From education to employment

Rising engineering star bangs the drum for more ‘girl power’ in industry

Sophie Young

Attracting more females into engineering is the mission for a Black Country electrical engineer that has won a clutch of awards in the early part of her career.

Sophie Young, who works for PP Control & Automation in the West Midlands, is hoping that her own personal journey can act as an inspiration for hundreds of young girls and women looking to carve out a possible role in manufacturing.

The 19-year-old has already secured a major title at the Ladder for the Black Country Awards and recently added to this by being named as one of the Top 100 Manufacturing Professionals in the UK at a high-profile event at the NEC.

Praised as a ‘young pioneer’, she impressed judges with the way she delivered a £1m+ new product introduction process that has seen her work with the NPI team to eliminate faults and develop a product that now takes less than one hour to build and is being ramped up to 400 units this year.

Sophie was also recognised for her ambassadorial role, which sees her take part in live panel discussions, the Manufacturing Assembly Network’s MANifesto, a digital campaign organised by the Greater Birmingham & Solihull Institute of Technology and numerous school talks where she explains to people about her role and the opportunities available to her.

“I’ve always been interested in STEM subjects so going into engineering seemed a natural decision and I’ve not looked back,” explained Sophie, who is on Apprenticeship pathway that will see her attain qualifications from a HNC through to her degree.

“PP Control & Automation has given me the opportunity to demonstrate what I’m learning on real live projects that involve machines and technology that is changing the way we all live.

“The things I’m doing and experiencing are way beyond what I would get from a textbook and my message to other young women considering what to do for a job is ‘give engineering’ a chance.”

She went on to add: “Roles are so versatile, and the work environments are ultra-modern in a lot of cases. I’ve only been at PP C&A for two years and I’ve already won two major awards and will be on the shortlist for the Rising Star at the Engineering & Manufacturing Awards in London.”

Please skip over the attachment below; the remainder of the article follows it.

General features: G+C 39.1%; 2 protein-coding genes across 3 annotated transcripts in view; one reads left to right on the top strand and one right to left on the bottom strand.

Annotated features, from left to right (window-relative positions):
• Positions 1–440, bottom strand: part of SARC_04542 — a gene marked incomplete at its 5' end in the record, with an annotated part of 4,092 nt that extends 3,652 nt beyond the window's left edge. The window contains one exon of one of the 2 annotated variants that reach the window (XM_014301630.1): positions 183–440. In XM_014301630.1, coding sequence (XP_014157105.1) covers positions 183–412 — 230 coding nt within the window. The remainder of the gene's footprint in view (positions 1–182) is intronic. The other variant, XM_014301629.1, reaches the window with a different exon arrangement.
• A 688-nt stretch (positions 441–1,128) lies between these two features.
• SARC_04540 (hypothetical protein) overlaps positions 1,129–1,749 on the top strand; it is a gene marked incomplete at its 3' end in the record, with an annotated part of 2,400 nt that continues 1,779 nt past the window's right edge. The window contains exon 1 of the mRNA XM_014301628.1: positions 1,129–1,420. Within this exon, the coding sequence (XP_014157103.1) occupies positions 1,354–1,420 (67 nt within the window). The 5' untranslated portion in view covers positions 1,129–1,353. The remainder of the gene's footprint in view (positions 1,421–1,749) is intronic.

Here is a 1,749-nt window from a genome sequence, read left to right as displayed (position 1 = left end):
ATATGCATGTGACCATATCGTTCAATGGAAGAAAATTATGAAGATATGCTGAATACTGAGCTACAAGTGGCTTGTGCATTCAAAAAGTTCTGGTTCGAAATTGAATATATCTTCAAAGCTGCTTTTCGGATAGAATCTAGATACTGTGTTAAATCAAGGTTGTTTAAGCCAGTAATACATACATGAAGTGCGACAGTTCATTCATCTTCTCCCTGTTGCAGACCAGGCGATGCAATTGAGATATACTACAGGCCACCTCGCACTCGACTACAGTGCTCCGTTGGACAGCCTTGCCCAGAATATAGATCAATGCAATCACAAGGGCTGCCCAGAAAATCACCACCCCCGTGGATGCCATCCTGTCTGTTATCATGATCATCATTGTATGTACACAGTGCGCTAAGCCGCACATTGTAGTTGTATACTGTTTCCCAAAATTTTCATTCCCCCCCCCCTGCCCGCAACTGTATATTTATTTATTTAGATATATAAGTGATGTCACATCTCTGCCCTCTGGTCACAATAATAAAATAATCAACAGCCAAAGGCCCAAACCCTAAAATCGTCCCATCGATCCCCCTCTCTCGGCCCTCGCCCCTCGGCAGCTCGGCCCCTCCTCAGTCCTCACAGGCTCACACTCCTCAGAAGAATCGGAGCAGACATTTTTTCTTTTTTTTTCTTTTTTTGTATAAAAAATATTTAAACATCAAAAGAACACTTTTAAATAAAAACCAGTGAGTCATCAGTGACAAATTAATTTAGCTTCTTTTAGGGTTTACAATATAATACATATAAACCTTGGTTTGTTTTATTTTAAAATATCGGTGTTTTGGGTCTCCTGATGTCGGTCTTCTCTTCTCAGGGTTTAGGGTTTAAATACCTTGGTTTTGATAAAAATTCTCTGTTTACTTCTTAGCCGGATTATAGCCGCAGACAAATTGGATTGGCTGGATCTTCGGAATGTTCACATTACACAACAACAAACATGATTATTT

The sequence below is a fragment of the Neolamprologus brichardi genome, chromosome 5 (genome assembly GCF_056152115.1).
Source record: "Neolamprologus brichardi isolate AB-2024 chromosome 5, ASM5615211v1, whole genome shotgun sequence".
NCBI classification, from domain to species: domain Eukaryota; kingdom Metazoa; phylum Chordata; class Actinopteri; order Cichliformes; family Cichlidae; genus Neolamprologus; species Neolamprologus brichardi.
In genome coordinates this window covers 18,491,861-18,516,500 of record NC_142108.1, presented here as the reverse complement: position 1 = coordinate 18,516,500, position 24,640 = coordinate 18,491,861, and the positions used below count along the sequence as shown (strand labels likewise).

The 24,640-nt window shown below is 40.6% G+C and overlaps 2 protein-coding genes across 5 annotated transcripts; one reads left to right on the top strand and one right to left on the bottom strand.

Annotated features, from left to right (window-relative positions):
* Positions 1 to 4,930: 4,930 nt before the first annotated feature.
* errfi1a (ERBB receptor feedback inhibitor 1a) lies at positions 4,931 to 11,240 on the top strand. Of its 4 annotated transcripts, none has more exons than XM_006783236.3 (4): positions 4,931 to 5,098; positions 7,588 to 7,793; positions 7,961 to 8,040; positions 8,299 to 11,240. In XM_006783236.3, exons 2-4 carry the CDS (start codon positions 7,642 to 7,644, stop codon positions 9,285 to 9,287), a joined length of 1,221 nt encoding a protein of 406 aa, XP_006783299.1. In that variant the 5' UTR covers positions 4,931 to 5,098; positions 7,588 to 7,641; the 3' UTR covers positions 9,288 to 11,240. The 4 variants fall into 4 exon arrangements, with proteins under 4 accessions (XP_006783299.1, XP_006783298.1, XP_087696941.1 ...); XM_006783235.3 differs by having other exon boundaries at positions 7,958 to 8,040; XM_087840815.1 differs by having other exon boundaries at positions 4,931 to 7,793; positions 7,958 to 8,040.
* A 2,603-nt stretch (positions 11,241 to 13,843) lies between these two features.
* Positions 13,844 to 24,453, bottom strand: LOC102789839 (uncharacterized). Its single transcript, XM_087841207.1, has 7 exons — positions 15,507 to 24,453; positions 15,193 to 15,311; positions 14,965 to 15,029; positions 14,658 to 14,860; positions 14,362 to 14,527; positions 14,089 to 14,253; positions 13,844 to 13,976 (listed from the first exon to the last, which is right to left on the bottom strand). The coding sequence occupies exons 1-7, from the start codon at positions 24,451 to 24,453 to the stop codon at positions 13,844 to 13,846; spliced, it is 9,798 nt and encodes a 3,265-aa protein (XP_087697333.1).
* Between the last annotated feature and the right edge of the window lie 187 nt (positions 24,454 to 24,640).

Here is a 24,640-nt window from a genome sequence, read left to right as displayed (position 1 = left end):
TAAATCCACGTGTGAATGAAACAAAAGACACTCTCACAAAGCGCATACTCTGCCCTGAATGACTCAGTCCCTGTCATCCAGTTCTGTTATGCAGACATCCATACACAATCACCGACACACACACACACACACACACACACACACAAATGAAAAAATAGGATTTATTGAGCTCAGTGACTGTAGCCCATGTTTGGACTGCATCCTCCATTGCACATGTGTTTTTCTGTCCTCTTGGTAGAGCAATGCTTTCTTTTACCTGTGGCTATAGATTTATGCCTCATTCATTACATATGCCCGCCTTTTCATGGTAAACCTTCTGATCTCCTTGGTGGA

PP Control & Automation, which offers strategic manufacturing outsourcing services to 20 of the world’s largest machine builders, employs more than 150 women across its 230-strong workforce.

Developing people is a key priority for the Cheslyn Hay-based business, who give every member of staff access to 200 hours of development opportunities and training every year.

The firm also plays a crucial role in the Design & Make Challenge run by the Manufacturing Assembly Network. This competition, due to be held at WMG in July, gives up to 18 schools the opportunity to build a vehicle, test it and then race it against rival reams to win four main prizes.

In the history of the event, more than 400 pupils have benefitted so far, with a large proportion going on to pursue engineering at vocational level or at university.

Sophie continued: “To be named in The Top 100 really was a highlight. I never expected it in a million years, especially when you consider some of the people I’m sharing this honour with. I’m definitely going to use the title to inspire others to follow their industrial dreams.”

Malcom Condon, HR People Partner at PP C&A, concluded: “Sophie has set an inspiring example for aspiring engineers and women in engineering. The whole team would like to congratulate her on these well-deserved accolades and eagerly anticipate the continued impact she will make in her career and on the broader manufacturing community.”

For further information, please watch the Greater Birmingham & Solihull Institute of Technology video on Sophie or visit our site.

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